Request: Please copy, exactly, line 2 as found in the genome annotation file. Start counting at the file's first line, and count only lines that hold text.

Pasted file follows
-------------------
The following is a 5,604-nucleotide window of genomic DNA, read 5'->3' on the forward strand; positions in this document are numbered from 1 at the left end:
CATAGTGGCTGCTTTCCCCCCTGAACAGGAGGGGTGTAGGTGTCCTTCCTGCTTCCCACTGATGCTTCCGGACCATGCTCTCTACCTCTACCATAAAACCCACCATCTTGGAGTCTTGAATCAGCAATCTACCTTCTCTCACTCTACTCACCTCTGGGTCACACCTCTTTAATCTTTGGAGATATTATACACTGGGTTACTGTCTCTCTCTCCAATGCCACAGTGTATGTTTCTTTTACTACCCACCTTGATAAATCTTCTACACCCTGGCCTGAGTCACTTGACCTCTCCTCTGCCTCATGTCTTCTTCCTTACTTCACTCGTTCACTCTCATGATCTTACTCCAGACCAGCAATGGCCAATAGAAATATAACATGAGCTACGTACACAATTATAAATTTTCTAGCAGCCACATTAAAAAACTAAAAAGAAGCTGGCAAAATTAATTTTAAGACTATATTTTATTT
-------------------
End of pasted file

CATAGTGGCTGCTTTCCCCCCTGAACAGGAGGGGTGTAGGTGTCCTTCCTGCTTCCCACTGATGCTTCCGGACCATGCTCTCTACCTCTACCATAAAACCCACCATCTTGGAGTCTTGAATCAGCAATCTACCTTCTCTCACTCTACTCACCTCTGGGTCACACCTCTTTAATCTTTGGAGATATTATACACTGGGTTACTGTCTCTCTCTCCAATGCCACAGTGTATGTTTCTTTTACTACCCACCTTGATAAATCTTCTACACCCTGGCCTGAGTCACTTGACCTCTCCTCTGCCTCATGTCTTCTTCCTTACTTCACTCGTTCACTCTCATGATCTTACTCCAGACCAGCAATGGCCAATAGAAATATAACATGAGCTACGTACACAATTATAAATTTTCTAGCAGCCACATTAAAAAACTAAAAAGAAGCTGGCAAAATTAATTTTAAGACTATATTTTATTT